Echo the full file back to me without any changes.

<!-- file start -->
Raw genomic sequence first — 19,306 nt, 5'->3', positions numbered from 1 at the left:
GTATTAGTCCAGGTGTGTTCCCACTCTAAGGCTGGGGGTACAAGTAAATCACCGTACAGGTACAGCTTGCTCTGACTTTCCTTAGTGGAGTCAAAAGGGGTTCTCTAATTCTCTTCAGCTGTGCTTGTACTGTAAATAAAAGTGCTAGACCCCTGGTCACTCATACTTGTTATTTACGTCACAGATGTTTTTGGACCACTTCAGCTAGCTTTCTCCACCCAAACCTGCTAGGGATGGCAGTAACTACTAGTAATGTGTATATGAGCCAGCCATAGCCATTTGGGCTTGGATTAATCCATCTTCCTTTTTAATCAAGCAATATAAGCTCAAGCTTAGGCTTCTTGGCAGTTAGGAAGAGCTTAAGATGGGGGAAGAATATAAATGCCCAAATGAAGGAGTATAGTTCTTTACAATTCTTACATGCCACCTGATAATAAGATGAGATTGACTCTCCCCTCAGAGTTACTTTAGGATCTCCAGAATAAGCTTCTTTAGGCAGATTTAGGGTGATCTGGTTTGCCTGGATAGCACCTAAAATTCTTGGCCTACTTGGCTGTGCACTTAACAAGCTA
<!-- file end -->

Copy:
Raw genomic sequence first — 19,306 nt, 5'->3', positions numbered from 1 at the left:
GTATTAGTCCAGGTGTGTTCCCACTCTAAGGCTGGGGGTACAAGTAAATCACCGTACAGGTACAGCTTGCTCTGACTTTCCTTAGTGGAGTCAAAAGGGGTTCTCTAATTCTCTTCAGCTGTGCTTGTACTGTAAATAAAAGTGCTAGACCCCTGGTCACTCATACTTGTTATTTACGTCACAGATGTTTTTGGACCACTTCAGCTAGCTTTCTCCACCCAAACCTGCTAGGGATGGCAGTAACTACTAGTAATGTGTATATGAGCCAGCCATAGCCATTTGGGCTTGGATTAATCCATCTTCCTTTTTAATCAAGCAATATAAGCTCAAGCTTAGGCTTCTTGGCAGTTAGGAAGAGCTTAAGATGGGGGAAGAATATAAATGCCCAAATGAAGGAGTATAGTTCTTTACAATTCTTACATGCCACCTGATAATAAGATGAGATTGACTCTCCCCTCAGAGTTACTTTAGGATCTCCAGAATAAGCTTCTTTAGGCAGATTTAGGGTGATCTGGTTTGCCTGGATAGCACCTAAAATTCTTGGCCTACTTGGCTGTGCACTTAACAAGCTA